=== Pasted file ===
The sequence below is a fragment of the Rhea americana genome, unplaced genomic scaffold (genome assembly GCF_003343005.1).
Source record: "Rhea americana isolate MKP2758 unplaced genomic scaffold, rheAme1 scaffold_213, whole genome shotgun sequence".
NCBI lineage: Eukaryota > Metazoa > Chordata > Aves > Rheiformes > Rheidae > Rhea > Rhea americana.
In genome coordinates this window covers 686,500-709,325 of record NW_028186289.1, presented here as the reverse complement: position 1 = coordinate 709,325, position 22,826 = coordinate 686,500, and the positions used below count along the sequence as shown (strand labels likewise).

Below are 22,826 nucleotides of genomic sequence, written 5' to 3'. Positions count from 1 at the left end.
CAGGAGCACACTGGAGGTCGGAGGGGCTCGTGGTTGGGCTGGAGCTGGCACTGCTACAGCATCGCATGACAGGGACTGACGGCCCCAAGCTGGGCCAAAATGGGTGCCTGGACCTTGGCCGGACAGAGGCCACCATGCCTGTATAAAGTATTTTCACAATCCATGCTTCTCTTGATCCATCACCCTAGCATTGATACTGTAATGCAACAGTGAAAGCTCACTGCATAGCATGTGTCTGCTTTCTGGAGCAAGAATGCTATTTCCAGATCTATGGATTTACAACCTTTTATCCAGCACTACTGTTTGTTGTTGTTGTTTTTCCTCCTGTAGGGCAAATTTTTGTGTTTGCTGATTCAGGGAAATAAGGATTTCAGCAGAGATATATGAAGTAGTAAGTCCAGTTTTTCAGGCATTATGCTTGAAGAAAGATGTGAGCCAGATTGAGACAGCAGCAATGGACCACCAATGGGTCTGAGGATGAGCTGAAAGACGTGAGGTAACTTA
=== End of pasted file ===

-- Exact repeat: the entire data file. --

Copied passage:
The sequence below is a fragment of the Rhea americana genome, unplaced genomic scaffold (genome assembly GCF_003343005.1).
Source record: "Rhea americana isolate MKP2758 unplaced genomic scaffold, rheAme1 scaffold_213, whole genome shotgun sequence".
NCBI lineage: Eukaryota > Metazoa > Chordata > Aves > Rheiformes > Rheidae > Rhea > Rhea americana.
In genome coordinates this window covers 686,500-709,325 of record NW_028186289.1, presented here as the reverse complement: position 1 = coordinate 709,325, position 22,826 = coordinate 686,500, and the positions used below count along the sequence as shown (strand labels likewise).

Below are 22,826 nucleotides of genomic sequence, written 5' to 3'. Positions count from 1 at the left end.
CAGGAGCACACTGGAGGTCGGAGGGGCTCGTGGTTGGGCTGGAGCTGGCACTGCTACAGCATCGCATGACAGGGACTGACGGCCCCAAGCTGGGCCAAAATGGGTGCCTGGACCTTGGCCGGACAGAGGCCACCATGCCTGTATAAAGTATTTTCACAATCCATGCTTCTCTTGATCCATCACCCTAGCATTGATACTGTAATGCAACAGTGAAAGCTCACTGCATAGCATGTGTCTGCTTTCTGGAGCAAGAATGCTATTTCCAGATCTATGGATTTACAACCTTTTATCCAGCACTACTGTTTGTTGTTGTTGTTTTTCCTCCTGTAGGGCAAATTTTTGTGTTTGCTGATTCAGGGAAATAAGGATTTCAGCAGAGATATATGAAGTAGTAAGTCCAGTTTTTCAGGCATTATGCTTGAAGAAAGATGTGAGCCAGATTGAGACAGCAGCAATGGACCACCAATGGGTCTGAGGATGAGCTGAAAGACGTGAGGTAACTTA